In my last essay on Cannibalism (Among Cannibals) I asked if you thought that cannibalism could ever be considered as just one of many of the diverse modes of human behavior, recently abandoned by virtually all societies and thus seen as much odder and demented than it should be viewed. In particular, I was asking about cannibalism where you go and kill someone so you could eat them. The stuff I mention above, from Sugg’s book, seems a bit more like ritual cannibalism where you eat your ancestors, perhaps cremated and calcined and made into a sort of soup, as part of a ritual. So maybe, if you are of European Ancestry, you can keep believing that your people have never really been cannibals. But I’m not so sure. Sucking the blood from the gaping wound of a dying gladiator is probably not what you were thinking as an example of “not demented” or fully ritualized. And, once there is a sufficient demand for human body parts, tissues, and fluids, would you think for a moment that there were not agents who could provide these valuable items in ways that were exactly the same as killing someone so you could eat them … because people were killed, so they could be eaten, then, well, eaten?
No. Sorry. If you are of European Ancestry, you come from Cannibals.
One way to make sense of this all is to consider blood, and bodily fluids in general. These days, in Western society, we know that these things are dangerous. Some people (smart people) carry around portable shields that allow them to give mouth-to-mouth to strangers and not get a disease. Ambulance workers and other first responders routinely don protective materials to avoid contact with fluids. I’m not sure … do mothers still suck the blood from their children’s wounds like they did when I was a kid? Probably not. Do people still suck the blood from their own wounds? (Not counting when you bite your own tongue.) I’m not sure, you tell me. When was the last time you tasted human blood?
Our fear of fluids has gone so far that you can’t get a good piece of red meat out any more unless you go to the highly specialized restaurant’s, where despite the availability of Pittsburgh you will see people ordering “medium” or even, gasp, “well done.”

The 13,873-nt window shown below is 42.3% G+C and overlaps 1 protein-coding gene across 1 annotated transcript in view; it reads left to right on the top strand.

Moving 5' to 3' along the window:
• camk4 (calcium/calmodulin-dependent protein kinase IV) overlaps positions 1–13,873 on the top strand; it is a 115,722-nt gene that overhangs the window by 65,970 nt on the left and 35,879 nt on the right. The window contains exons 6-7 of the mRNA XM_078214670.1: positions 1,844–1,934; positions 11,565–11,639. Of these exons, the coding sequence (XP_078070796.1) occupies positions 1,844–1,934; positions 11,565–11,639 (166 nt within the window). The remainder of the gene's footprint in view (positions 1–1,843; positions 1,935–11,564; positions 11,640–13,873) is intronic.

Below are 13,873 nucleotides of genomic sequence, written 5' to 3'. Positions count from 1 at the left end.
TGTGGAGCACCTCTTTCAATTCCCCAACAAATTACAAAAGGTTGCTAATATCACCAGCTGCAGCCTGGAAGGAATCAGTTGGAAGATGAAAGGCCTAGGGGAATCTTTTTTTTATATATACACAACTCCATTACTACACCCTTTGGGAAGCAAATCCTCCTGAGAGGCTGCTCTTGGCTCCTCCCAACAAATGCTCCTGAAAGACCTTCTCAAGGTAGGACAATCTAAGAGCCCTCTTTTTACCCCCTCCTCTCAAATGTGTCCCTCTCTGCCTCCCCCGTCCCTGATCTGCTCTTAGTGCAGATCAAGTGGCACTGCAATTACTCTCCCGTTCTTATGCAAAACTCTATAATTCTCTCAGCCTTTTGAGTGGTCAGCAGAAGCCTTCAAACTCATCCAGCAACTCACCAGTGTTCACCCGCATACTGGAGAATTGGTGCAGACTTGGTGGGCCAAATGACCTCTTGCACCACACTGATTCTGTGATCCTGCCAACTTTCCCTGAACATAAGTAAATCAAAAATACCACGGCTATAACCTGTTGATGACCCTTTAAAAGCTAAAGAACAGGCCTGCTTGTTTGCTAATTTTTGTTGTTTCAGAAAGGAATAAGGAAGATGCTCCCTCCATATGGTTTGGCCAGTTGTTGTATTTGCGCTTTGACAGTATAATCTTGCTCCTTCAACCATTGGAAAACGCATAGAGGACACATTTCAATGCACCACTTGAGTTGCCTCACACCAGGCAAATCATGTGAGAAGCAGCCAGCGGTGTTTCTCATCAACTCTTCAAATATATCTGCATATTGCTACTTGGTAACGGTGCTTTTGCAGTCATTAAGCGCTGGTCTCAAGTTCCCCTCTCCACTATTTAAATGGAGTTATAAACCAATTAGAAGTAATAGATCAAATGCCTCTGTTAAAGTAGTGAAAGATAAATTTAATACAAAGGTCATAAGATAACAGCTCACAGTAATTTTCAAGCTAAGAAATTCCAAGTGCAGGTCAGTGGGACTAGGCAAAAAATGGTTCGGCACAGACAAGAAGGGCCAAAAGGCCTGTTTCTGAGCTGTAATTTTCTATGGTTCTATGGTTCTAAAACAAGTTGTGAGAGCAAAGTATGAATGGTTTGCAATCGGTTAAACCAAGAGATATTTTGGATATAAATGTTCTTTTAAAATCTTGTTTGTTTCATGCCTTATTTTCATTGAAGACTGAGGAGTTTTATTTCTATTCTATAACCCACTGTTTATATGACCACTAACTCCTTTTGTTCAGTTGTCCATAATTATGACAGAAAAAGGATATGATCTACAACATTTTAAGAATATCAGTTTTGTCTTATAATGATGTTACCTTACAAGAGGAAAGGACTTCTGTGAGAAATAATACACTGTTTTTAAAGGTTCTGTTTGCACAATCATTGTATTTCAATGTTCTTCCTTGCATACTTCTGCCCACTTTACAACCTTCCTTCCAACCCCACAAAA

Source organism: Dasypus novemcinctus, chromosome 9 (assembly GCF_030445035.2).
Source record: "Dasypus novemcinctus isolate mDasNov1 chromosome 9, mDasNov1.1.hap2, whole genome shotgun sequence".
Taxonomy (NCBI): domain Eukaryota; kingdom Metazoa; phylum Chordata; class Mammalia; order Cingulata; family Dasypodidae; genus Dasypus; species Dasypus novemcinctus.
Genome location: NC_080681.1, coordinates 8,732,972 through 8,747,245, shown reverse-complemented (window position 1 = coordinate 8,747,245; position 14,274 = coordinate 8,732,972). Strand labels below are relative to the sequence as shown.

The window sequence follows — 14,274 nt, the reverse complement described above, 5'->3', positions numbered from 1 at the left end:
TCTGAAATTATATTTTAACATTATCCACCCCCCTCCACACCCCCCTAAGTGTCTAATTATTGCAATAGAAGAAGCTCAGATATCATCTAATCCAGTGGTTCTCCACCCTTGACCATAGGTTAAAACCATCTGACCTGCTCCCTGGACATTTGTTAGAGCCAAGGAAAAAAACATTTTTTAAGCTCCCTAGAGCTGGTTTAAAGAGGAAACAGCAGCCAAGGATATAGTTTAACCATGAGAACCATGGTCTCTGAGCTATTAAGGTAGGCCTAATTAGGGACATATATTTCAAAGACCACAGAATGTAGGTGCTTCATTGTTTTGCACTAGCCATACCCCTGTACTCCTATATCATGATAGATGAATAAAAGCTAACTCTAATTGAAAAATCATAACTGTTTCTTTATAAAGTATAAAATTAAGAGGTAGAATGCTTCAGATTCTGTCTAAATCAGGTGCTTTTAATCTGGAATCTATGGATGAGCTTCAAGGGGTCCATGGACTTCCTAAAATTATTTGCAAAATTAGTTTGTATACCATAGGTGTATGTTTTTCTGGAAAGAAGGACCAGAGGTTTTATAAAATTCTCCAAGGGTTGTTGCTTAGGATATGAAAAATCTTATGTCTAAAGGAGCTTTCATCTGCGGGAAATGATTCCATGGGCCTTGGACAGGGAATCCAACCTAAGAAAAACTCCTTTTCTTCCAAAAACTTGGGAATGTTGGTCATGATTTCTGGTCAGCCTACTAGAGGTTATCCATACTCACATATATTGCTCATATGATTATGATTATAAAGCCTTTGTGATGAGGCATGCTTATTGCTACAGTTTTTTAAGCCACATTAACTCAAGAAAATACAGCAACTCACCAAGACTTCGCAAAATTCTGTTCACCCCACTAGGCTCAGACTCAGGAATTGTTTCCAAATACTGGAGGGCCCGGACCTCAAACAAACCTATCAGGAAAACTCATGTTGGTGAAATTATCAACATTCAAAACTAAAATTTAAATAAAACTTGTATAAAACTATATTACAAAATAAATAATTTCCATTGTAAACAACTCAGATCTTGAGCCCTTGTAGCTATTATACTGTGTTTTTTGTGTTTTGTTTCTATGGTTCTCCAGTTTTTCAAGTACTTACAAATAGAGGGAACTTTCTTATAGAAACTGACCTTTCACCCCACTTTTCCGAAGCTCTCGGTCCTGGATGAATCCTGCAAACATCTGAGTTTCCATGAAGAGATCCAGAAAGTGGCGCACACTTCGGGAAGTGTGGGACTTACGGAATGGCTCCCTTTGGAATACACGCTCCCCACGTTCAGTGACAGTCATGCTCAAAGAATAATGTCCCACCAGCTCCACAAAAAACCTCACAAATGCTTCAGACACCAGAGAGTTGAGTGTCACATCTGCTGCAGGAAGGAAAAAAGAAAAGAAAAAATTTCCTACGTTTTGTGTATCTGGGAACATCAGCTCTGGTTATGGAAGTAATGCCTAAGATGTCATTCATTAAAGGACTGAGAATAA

Given this, the whole idea of paying to suck the blood from the gaping wound of a dying gladiator is enough to put you off your lunch, but I submit that this disgust is a cultural trait that you need not be endowed with. I’m not saying sucking blood is a good thing. I’m just saying that it is a bad thing, to you, because you learned to be that way. And in other times and other places, the distaste for human body parts, tissues, or fluids may not have been routinely learned.
It’s all cultural
And maybe in some cases, quite the opposite may have happened: Such a taste may have been cultivated. And once you’ve got a culture where eating raw human liver or rendered human fat or whatever is seen as a good thing, it is very hard to not define such a culture as “Cannibals.”
So why, then, is it the case that in our Western literature the prevailing notion (over the last couple of centuries) is that dark skinned people living in far off lands are sufficiently cannibalistic (even when they aren’t) that the term “Cannibals” can actually become the primary term by which they are referred (used in much of the literature more often than “Natives”), but French, English Germans, and others who, if of sufficient status, mainstream, and solvent, did it whenever they could but are not thusly labeled?
Because the meaning of the word “cannibal” has almost nothing to do with who eats whom.